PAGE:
Dia: Beacon

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Perhaps the most accessible destination on the list, Dia: Beacon is a world class museum nestled beside the Hudson River in the modest town of Beacon. Housed in a 300,000-square-foot former factory, Dia boasts an extensive collection of large-scale contemporary art — lit with some 34,000-square-feet of of skylights. Special exhibitions rotate through, but there’s also an extensive permanent collection. Be sure not to miss Dan Flavin’s fluorescent light series and Richard Serra’s Torqued Ellipses.

Lagusta's Luscious

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If you still doubt vegan desserts, you’re in the wrong place. Lagusta’s Luscious is a vegan chocolate shop in the quaint town of New Paltz. Open since 2003, the welcoming shop makes treats with practices that will wipe your guilty conscious clean. All chocolate is 100 percen fair trade and organic, all packaging is made of 100 percent post-consumer recycled paper, and all scraps are composted. Plus fresh ingredients are sourced locally (yes, this is a repeating theme, and we love it), and each little treat is made by hand.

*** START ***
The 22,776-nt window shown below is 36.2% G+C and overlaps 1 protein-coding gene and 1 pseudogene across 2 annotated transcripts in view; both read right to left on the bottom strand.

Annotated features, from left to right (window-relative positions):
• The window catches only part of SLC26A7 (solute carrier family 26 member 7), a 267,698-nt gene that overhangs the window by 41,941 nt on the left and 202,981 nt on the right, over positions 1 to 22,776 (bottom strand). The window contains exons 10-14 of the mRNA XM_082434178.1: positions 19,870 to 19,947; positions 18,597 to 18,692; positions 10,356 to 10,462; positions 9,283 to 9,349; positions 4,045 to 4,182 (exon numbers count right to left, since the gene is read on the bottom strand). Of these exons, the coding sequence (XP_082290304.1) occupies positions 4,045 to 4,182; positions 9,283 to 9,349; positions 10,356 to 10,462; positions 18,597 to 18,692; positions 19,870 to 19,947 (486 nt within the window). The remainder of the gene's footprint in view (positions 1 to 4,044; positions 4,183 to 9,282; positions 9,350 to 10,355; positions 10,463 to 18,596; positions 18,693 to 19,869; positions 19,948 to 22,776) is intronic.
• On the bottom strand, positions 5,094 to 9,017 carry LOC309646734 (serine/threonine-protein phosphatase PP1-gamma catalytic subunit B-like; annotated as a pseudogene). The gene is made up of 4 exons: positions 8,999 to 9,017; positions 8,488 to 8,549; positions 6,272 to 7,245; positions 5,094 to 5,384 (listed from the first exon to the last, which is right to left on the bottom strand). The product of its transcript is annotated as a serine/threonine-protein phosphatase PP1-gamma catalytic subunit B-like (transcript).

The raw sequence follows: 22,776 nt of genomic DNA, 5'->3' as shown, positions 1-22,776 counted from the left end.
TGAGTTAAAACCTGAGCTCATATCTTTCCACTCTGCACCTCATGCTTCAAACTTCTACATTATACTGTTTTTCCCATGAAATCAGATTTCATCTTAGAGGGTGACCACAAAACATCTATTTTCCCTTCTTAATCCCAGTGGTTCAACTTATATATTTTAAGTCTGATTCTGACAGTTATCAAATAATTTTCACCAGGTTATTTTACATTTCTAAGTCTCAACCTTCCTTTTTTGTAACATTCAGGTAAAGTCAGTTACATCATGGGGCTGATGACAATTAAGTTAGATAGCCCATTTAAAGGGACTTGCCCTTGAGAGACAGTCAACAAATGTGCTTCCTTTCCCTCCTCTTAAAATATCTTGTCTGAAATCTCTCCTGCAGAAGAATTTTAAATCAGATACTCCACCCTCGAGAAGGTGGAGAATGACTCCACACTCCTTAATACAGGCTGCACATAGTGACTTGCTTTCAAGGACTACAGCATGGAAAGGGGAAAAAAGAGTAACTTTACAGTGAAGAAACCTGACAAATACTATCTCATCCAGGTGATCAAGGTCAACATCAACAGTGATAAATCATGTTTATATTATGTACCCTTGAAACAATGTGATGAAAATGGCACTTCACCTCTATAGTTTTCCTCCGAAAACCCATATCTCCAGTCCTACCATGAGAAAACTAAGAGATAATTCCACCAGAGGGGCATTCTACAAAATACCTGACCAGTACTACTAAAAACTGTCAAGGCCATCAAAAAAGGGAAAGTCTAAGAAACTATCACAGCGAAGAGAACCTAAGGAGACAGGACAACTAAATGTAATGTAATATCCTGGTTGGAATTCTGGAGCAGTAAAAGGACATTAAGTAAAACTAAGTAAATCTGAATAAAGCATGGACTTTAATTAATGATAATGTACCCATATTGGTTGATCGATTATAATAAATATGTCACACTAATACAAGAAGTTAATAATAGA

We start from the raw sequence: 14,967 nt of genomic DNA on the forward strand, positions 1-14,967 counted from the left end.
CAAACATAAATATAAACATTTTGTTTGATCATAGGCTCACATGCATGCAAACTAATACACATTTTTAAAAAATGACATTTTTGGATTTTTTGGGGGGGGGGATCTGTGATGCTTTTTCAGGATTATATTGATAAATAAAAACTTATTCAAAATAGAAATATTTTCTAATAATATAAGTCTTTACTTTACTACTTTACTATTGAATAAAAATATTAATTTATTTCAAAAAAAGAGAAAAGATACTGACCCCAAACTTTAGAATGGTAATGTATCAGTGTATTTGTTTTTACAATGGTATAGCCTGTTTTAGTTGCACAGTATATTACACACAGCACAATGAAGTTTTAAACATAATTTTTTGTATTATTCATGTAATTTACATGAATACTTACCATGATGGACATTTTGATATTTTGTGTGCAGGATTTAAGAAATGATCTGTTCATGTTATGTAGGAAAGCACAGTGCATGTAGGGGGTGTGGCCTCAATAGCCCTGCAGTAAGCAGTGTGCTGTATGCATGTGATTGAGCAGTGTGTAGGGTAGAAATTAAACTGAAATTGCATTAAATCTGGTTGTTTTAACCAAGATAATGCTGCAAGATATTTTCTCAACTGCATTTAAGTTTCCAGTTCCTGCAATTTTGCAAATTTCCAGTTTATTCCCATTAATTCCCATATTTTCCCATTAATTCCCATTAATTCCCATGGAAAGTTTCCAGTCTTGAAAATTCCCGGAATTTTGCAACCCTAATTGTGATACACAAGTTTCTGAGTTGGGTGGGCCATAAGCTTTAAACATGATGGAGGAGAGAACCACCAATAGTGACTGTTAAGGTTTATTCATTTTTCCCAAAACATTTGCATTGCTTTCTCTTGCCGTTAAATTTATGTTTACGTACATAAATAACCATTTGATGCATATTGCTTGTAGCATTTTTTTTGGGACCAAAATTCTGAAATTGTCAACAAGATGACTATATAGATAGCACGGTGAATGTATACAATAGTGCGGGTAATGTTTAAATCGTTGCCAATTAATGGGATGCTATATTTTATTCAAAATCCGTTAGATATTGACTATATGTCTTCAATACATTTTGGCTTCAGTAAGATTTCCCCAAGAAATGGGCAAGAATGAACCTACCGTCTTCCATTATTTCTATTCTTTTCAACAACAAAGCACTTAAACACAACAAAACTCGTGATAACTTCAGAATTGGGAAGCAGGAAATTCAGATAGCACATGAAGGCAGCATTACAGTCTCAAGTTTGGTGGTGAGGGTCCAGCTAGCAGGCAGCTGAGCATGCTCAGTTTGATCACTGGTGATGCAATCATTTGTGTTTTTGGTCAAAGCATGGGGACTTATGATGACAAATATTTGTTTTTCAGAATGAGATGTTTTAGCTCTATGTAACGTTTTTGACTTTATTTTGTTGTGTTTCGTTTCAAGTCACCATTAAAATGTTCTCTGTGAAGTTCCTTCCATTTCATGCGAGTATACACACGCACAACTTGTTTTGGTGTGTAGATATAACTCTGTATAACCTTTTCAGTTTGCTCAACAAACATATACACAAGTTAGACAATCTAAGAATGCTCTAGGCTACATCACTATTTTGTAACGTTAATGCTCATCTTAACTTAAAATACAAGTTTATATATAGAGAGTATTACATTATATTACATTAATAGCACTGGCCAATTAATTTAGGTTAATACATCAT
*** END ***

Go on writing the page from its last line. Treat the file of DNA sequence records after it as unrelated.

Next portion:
The Heron

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Though not technically in the Hudson Valley — Narrowsburg is located about an hour and a half west — The Heron makes our list for its excellent reputation, aesthetic, and all around positive approach to fine dining. Founded by two chefs formerly based in NYC, the regionally inspired and community-driven restaurant serves sustainable food made with fresh ingredients. It’ll fuel you up for that trip back home.
This advertising content was produced in collaboration between Vox Creative and our sponsor, without involvement from Vox Media editorial staff.

Blue Hill at Stone Barns

Blue Hill at Stone Barns is the primary Hudson Valley foodie to-do. Opened in 2004 at the Stone Barns Center for Food and Agriculture on the one Rockefeller family estate just 30 miles north of the city, the high-end New American restaurant sources from its own surrounding fields and pastures, as well as neighboring farms in the Valley. With no menus, guests are treated to an ever-changing array of the season’s best offerings. The experience doesn’t come cheap, though,it’s not one you’ll not forget.

Storm King Art Center